Tuesday, December 8, 2009

The new Information

Information is being disbursed in entirely new ways now.  With twitter, RSS, and sharing capabilities, things have changed drastically.

It used to be the case that top-heavy news organizations would collect the information, and distribute what they deemed interesting.    Newspapers have a delayed distribution effect but allow you to skip stories you aren't interested in.  News television allows you constant news (or at least several times a day), but you don't get to filter out what you aren't interested in.

With the advent of the internet, news websites allow you to pick what you want to read about, when you want to read it, and as soon as they have compiled the story (as opposed to the next day).  However, this creates the problem of having to go out of your way to check the news sites for what is new, and searching for what is new on the site.  A person who is very interested in a particular topic (say, videogames) is likely to visit up to 10 (I did at one point) websites to get their news/review/preview fix, which is very time consuming (again).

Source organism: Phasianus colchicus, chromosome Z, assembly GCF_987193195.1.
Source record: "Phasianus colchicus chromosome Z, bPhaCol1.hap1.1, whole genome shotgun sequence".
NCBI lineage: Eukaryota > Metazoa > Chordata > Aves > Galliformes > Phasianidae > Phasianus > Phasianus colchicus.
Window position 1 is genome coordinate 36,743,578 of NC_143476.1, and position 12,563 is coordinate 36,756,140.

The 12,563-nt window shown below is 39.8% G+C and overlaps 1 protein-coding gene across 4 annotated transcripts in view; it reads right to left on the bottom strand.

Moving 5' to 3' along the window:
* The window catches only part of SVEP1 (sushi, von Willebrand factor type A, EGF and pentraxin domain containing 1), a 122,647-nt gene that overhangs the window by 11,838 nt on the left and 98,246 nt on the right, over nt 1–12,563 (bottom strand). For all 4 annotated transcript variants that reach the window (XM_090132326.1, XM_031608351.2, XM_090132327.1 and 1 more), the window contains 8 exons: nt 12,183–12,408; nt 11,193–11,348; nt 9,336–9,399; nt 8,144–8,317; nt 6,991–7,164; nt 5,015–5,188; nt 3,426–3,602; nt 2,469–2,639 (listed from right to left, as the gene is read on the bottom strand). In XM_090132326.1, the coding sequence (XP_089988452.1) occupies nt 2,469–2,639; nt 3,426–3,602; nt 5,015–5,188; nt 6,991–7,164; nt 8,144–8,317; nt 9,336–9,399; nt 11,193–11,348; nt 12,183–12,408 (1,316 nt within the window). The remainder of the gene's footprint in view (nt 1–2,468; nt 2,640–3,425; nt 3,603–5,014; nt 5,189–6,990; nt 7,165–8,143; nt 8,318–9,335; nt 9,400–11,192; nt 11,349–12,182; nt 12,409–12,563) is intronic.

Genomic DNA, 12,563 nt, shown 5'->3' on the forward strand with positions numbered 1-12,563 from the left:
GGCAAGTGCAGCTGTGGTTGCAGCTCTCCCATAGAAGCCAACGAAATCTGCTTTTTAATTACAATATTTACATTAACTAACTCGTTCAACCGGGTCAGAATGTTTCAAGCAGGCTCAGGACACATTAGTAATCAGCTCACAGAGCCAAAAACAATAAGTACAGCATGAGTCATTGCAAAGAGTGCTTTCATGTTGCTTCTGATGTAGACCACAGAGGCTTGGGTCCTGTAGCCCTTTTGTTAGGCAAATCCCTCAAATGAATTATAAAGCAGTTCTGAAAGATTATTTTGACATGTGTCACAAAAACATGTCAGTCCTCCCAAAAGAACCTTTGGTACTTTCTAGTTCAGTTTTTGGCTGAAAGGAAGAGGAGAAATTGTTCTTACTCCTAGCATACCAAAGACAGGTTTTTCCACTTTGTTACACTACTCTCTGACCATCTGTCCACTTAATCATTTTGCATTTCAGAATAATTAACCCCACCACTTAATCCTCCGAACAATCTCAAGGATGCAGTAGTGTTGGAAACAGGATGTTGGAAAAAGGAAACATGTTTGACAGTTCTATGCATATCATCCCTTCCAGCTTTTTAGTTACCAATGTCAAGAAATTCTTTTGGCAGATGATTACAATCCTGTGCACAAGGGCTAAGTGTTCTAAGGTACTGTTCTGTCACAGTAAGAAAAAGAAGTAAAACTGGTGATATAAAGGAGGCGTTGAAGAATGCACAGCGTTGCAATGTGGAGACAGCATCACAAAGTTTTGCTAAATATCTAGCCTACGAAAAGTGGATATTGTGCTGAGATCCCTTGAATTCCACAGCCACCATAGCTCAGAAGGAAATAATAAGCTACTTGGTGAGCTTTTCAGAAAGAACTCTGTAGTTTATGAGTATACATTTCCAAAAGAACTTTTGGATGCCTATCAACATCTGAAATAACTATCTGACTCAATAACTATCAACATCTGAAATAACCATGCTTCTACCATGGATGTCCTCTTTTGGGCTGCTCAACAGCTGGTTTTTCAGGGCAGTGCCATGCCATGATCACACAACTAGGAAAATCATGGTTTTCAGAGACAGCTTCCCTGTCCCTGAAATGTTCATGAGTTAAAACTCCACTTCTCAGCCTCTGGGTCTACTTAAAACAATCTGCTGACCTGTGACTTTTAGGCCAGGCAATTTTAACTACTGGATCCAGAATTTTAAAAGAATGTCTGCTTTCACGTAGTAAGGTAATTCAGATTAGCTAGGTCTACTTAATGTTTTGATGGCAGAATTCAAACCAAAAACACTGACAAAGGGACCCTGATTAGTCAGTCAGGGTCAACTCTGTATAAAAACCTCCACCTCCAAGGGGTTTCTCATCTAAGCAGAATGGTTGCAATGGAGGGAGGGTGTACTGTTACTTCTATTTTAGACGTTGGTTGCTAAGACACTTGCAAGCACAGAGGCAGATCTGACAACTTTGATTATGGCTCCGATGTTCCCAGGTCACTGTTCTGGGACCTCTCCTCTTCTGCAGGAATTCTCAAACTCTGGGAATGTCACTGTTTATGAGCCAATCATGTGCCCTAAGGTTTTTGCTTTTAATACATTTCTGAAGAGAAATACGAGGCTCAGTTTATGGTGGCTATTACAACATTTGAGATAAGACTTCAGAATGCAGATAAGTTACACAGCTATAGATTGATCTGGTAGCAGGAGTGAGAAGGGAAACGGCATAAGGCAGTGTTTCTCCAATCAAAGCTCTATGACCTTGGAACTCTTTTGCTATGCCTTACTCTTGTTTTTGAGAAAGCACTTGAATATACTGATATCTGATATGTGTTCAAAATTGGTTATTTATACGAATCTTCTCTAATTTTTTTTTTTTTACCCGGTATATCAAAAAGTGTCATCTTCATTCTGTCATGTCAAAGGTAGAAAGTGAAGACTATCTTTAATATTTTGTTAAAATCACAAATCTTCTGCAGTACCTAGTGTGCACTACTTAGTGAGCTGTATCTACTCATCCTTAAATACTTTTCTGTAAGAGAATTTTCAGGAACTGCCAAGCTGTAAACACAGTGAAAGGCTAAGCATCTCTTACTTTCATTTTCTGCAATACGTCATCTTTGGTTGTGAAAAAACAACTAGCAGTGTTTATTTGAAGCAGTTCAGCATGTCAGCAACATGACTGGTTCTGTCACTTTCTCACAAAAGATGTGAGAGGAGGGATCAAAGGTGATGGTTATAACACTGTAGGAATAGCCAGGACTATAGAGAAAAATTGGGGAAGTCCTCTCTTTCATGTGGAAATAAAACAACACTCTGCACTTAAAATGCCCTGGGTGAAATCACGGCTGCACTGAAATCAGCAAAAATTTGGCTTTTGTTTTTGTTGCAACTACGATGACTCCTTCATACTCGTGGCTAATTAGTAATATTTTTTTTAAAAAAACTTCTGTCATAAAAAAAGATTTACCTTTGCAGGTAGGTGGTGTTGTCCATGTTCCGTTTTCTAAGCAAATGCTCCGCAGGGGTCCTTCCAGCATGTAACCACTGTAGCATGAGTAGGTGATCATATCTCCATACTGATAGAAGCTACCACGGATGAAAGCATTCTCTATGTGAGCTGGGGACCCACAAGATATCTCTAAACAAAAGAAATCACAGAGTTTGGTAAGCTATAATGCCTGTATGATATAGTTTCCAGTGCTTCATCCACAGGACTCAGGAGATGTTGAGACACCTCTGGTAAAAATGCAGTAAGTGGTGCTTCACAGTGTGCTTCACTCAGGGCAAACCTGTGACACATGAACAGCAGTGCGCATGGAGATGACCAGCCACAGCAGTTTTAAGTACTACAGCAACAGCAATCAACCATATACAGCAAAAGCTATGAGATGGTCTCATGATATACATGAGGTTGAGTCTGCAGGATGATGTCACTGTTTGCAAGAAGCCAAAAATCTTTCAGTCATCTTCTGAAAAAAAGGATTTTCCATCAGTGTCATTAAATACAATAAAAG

Enter RSS
RSS, when accompanied with RSS readers, gave the spontaneity and full time of news websites the ability to be delivered like a newspaper.  When a news provider publishes an article, it will show up in your RSS reader, waiting to be read.  This eliminates you having to search for news.  Now, news is brought to you when it happens and only if it's something you're interested in.

Twitter and Sharing
With the advent of Twitter and its Trending topics, news has become social.  Now you can be fed news by people who you follow, having them act like filters for interesting news.  They decide what is interesting and pass it on.  And, if something is of great interest, it will likely become a trending topic, hopefully piquing your curiousity and spurring you into looking into it.

This new means of news sharing is unlike all that have come before it.  Now, the world decides what is interesting and relevant.  Your friends act as filters for other content, sharing news with you.  If you enjoy it, you share it with your friends.  This turns news sharing from a very structured top-to-bottom method, to a literal web, with side-to-side distribution.  It becomes an organism, where its actions aren't determined by some master control, but by the collaborative actions of its parts.  It's freaky and fascinating at the same time. It's predictable in the large scale, but unpredictable in the small scale.  It's great.